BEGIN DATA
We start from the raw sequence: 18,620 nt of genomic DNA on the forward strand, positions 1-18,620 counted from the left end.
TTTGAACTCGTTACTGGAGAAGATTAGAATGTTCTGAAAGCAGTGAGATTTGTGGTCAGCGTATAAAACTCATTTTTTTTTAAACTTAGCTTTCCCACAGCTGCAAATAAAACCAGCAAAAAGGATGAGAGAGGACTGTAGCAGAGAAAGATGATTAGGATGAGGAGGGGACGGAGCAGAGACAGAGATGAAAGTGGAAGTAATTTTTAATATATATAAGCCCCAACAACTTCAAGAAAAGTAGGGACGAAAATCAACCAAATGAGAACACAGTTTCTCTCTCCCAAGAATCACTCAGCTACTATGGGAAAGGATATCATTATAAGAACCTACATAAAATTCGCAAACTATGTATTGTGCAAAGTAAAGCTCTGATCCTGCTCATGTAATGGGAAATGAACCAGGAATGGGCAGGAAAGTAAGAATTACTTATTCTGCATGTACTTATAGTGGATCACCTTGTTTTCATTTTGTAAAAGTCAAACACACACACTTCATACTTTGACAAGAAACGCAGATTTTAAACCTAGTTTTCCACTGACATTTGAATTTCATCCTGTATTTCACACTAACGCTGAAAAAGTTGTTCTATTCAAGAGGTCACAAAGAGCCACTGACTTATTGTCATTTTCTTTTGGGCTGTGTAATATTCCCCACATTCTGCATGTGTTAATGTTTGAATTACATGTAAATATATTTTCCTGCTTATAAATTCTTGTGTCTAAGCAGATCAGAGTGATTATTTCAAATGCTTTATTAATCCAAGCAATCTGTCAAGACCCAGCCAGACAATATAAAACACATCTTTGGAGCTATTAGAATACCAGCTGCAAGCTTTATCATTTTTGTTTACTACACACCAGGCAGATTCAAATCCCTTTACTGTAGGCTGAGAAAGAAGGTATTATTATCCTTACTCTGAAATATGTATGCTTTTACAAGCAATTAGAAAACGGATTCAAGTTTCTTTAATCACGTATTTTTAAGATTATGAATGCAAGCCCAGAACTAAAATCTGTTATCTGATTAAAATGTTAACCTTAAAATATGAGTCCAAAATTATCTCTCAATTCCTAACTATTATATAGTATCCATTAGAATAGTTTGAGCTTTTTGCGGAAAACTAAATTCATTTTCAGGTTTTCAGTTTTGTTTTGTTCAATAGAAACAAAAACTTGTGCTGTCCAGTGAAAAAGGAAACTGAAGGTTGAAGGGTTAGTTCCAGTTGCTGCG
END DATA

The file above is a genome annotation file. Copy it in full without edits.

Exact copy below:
We start from the raw sequence: 18,620 nt of genomic DNA on the forward strand, positions 1-18,620 counted from the left end.
TTTGAACTCGTTACTGGAGAAGATTAGAATGTTCTGAAAGCAGTGAGATTTGTGGTCAGCGTATAAAACTCATTTTTTTTTAAACTTAGCTTTCCCACAGCTGCAAATAAAACCAGCAAAAAGGATGAGAGAGGACTGTAGCAGAGAAAGATGATTAGGATGAGGAGGGGACGGAGCAGAGACAGAGATGAAAGTGGAAGTAATTTTTAATATATATAAGCCCCAACAACTTCAAGAAAAGTAGGGACGAAAATCAACCAAATGAGAACACAGTTTCTCTCTCCCAAGAATCACTCAGCTACTATGGGAAAGGATATCATTATAAGAACCTACATAAAATTCGCAAACTATGTATTGTGCAAAGTAAAGCTCTGATCCTGCTCATGTAATGGGAAATGAACCAGGAATGGGCAGGAAAGTAAGAATTACTTATTCTGCATGTACTTATAGTGGATCACCTTGTTTTCATTTTGTAAAAGTCAAACACACACACTTCATACTTTGACAAGAAACGCAGATTTTAAACCTAGTTTTCCACTGACATTTGAATTTCATCCTGTATTTCACACTAACGCTGAAAAAGTTGTTCTATTCAAGAGGTCACAAAGAGCCACTGACTTATTGTCATTTTCTTTTGGGCTGTGTAATATTCCCCACATTCTGCATGTGTTAATGTTTGAATTACATGTAAATATATTTTCCTGCTTATAAATTCTTGTGTCTAAGCAGATCAGAGTGATTATTTCAAATGCTTTATTAATCCAAGCAATCTGTCAAGACCCAGCCAGACAATATAAAACACATCTTTGGAGCTATTAGAATACCAGCTGCAAGCTTTATCATTTTTGTTTACTACACACCAGGCAGATTCAAATCCCTTTACTGTAGGCTGAGAAAGAAGGTATTATTATCCTTACTCTGAAATATGTATGCTTTTACAAGCAATTAGAAAACGGATTCAAGTTTCTTTAATCACGTATTTTTAAGATTATGAATGCAAGCCCAGAACTAAAATCTGTTATCTGATTAAAATGTTAACCTTAAAATATGAGTCCAAAATTATCTCTCAATTCCTAACTATTATATAGTATCCATTAGAATAGTTTGAGCTTTTTGCGGAAAACTAAATTCATTTTCAGGTTTTCAGTTTTGTTTTGTTCAATAGAAACAAAAACTTGTGCTGTCCAGTGAAAAAGGAAACTGAAGGTTGAAGGGTTAGTTCCAGTTGCTGCG